Who put them there remains a mystery. But three old, dried leaves found pressed inside a 471-year-old Bible have given up many of their secrets after some scientific sleuthing by a Sydney researcher and his colleagues around the world.
The ornate Bible, published in 1540, was bought from a London antiquarian bookseller in 1977 by the University of Western Australia for £350.
Earlier this year, the university’s senior library officer noticed the jagged-edged leaves inserted between its pages.
When Pauline Grierson, a university plant biologist, was unable to identify them, she enlisted the help of John Dodson in Sydney, but he was also unsure.
Photographs of the leaves were sent to botanists in Ireland, Russia and the Royal Botanic Gardens at Kew in London, and they were identified as wych elm.
Although these elms had a huge distribution, from the US to Iran, the leaves were likely to be from a European tree because of the book’s English origin.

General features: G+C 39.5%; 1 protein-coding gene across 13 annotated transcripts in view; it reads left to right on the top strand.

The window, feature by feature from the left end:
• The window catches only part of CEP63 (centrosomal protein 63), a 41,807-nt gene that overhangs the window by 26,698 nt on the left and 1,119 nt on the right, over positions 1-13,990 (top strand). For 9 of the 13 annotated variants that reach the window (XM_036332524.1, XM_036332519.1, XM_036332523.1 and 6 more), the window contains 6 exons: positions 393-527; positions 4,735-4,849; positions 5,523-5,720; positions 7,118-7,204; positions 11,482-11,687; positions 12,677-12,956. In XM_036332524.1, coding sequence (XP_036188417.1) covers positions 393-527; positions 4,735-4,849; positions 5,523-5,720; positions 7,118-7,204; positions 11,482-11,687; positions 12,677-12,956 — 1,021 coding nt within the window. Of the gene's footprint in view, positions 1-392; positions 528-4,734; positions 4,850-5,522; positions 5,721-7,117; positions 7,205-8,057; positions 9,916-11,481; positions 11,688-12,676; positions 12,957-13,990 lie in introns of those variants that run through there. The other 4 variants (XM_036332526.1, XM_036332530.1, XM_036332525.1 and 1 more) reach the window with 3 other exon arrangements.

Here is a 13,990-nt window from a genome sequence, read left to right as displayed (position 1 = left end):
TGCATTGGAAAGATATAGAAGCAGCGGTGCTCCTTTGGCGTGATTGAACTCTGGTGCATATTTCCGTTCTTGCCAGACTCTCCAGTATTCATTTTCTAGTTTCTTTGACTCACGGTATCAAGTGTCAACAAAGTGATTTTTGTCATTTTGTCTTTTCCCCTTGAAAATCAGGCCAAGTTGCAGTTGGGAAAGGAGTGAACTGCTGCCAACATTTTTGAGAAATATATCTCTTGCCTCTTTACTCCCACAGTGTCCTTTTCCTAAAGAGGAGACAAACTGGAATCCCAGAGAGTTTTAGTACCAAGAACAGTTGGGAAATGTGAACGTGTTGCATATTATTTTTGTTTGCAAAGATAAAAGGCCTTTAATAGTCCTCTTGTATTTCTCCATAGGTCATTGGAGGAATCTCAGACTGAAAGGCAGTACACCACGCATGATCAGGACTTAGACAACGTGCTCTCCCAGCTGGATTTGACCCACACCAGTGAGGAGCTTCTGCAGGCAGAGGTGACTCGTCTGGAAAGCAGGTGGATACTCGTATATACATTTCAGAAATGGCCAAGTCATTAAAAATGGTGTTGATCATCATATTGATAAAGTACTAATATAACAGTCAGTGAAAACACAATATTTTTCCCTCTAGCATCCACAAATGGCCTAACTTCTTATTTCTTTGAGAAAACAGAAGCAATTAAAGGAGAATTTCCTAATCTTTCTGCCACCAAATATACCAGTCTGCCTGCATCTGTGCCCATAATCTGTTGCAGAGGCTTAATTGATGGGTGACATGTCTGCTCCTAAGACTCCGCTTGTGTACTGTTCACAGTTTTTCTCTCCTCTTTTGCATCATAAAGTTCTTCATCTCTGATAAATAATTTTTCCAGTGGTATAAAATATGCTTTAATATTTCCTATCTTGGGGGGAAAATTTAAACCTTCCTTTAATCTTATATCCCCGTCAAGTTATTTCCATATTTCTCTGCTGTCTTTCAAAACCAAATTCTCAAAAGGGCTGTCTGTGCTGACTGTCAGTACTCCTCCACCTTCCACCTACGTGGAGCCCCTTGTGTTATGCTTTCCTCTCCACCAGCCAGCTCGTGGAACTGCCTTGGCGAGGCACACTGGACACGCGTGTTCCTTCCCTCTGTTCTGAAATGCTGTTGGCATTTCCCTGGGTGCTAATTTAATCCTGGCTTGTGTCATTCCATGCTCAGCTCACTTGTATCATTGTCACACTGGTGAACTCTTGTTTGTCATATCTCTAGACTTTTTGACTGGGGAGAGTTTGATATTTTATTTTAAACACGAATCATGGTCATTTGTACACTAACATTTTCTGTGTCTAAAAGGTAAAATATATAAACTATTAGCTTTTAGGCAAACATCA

”We also know the Bible was at the Ely Cathedral near Cambridge,” said Professor Dodson, head of the Institute for Environmental Research at the Australian Nuclear Science and Technology Organisation at Lucas Heights.
He believes a naturalist probably put them there, because leaves of three different sizes were chosen. ”I figure it was somebody who was observant.”
Professor Dodson carried out radiocarbon dating of the middle-sized leaf and found its most likely calendar age was 1560.
”So my simple conclusion was that the leaves were practically as old as the Bible itself,” he said.
Dr Grierson also tested the leaf and discovered unusually high levels of nitrogen isotopes, which suggested it came from a wetland or farm environment.
A technique called neutron activation analysis, in which the leaf sample was bombarded with neutrons from the Open Pool Australian Lightwater nuclear reactor, was used to identify tiny levels of more than 50 elements.
Traces of mercury found in the leaf may have come from red-coloured dye in the Bible, Professor Dodson said…
There is more in The Sydney Morning Herald here.